As of January 2012, TMA conducted 53 surveys using the 2006 ACCME/TMA Accreditation Criteria. Of the 53 organizations reviewed, 14 (26 percent) earned Accreditation with Commendation. At its meeting in January, the Committee on Continuing Education awarded Accreditation with Commendation to BorderRAC, El Paso; Citizens Medical Center, Victoria; and Valley Baptist Medical Center, Harlingen. Congratulations to these organizations!

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 PARS Is Coming!
TMA has elected to take advantage of the Accreditation Council for Continuing Medical Education's (ACCME) online Program & Activity Reporting System (PARS). PARS is a centralized location for collecting and managing activity and program data from accredited CME providers. PARS also is the system of record for provider contact information published at PARS will replace the current SMS On-line System in which you have been entering your organization’s annual report data, and also will serve as the activity list from which activities will be selected for performance in practice review when your organization is up for reaccreditation.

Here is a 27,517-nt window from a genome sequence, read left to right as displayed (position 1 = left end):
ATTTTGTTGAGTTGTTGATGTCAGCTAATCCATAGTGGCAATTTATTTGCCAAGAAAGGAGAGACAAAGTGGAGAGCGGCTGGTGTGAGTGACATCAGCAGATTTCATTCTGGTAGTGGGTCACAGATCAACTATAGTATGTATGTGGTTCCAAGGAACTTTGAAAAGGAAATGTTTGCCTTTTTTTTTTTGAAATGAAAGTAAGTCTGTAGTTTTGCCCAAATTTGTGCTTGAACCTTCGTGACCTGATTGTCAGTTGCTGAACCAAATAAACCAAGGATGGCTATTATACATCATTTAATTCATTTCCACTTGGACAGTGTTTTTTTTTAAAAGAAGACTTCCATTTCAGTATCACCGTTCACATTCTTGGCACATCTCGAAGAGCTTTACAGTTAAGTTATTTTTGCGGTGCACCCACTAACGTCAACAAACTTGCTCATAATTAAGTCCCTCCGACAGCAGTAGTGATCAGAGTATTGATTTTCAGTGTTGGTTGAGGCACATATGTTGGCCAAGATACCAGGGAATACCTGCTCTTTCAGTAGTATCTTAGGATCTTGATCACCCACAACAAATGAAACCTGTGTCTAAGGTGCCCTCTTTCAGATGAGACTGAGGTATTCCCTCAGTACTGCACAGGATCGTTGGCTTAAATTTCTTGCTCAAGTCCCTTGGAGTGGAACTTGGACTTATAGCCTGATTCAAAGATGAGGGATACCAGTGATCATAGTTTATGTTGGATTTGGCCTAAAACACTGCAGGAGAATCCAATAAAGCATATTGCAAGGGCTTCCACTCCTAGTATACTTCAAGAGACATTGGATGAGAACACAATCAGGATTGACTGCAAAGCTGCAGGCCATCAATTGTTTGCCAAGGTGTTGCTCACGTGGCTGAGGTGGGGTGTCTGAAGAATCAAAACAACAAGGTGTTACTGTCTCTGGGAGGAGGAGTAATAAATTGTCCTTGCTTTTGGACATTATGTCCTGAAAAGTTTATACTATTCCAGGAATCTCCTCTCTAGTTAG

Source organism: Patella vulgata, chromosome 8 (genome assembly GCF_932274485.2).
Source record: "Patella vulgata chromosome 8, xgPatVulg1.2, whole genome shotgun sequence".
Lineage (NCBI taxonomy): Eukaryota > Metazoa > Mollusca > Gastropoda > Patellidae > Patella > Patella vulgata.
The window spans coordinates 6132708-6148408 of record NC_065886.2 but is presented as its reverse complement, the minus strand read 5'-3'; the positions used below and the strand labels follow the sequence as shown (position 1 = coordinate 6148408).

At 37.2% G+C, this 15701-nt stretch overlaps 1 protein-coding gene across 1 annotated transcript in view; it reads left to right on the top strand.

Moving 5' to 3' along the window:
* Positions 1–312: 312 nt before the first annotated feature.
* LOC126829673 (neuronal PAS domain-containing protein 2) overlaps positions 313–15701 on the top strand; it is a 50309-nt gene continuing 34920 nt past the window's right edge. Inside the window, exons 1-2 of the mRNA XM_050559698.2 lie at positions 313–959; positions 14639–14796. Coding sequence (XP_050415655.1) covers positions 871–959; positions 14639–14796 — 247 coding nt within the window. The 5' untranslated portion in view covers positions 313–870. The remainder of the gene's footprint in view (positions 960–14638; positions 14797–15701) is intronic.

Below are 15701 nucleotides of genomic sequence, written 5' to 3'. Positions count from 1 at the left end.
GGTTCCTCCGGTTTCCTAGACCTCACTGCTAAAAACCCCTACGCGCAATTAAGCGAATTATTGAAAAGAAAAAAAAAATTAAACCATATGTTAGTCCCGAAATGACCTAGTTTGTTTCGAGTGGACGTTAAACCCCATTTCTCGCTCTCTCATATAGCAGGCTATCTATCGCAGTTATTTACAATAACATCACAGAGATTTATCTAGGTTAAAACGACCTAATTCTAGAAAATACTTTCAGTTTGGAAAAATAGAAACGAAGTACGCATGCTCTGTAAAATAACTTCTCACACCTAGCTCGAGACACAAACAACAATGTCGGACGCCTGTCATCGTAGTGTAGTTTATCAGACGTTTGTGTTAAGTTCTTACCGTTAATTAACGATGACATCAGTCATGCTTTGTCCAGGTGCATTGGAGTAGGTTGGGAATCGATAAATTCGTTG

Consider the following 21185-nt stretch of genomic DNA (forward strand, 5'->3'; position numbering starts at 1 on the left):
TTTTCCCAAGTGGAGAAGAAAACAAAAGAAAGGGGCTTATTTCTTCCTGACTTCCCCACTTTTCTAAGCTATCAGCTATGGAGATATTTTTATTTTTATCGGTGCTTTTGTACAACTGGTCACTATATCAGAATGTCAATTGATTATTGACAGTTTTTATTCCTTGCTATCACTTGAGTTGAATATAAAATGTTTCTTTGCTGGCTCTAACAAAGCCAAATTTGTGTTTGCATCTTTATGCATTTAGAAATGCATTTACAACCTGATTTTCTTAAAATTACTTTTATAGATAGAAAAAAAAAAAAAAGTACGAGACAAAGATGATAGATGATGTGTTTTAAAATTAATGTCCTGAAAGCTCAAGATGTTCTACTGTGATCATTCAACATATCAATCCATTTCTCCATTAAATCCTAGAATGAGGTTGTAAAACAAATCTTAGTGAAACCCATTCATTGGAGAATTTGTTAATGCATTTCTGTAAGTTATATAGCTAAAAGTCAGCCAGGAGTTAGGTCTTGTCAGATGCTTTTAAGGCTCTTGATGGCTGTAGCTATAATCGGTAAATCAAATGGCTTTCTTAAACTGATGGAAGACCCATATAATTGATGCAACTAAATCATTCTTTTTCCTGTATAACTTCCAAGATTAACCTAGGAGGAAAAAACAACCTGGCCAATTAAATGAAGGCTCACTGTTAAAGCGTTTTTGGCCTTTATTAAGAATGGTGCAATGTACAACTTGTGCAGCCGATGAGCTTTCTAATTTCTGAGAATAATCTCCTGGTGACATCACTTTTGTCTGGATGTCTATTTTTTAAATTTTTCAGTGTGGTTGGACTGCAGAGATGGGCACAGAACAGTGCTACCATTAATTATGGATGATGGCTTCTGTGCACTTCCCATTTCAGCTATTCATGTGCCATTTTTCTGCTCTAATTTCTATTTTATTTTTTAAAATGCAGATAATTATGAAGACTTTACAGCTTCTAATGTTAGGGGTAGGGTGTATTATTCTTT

TMA-accredited providers will soon receive an email with more information about PARS and the educational opportunities available for learning how to use the system. Following are important dates:

  • April 2: The SMS On-line System closed to TMA-accredited providers (your 2011 annual report data was due on March 30).
  • April 5: E-mail from TMA with details about PARS and training opportunities.
  • April 16: Last date for TMA administrator to make changes to the 2011 annual report data on your behalf.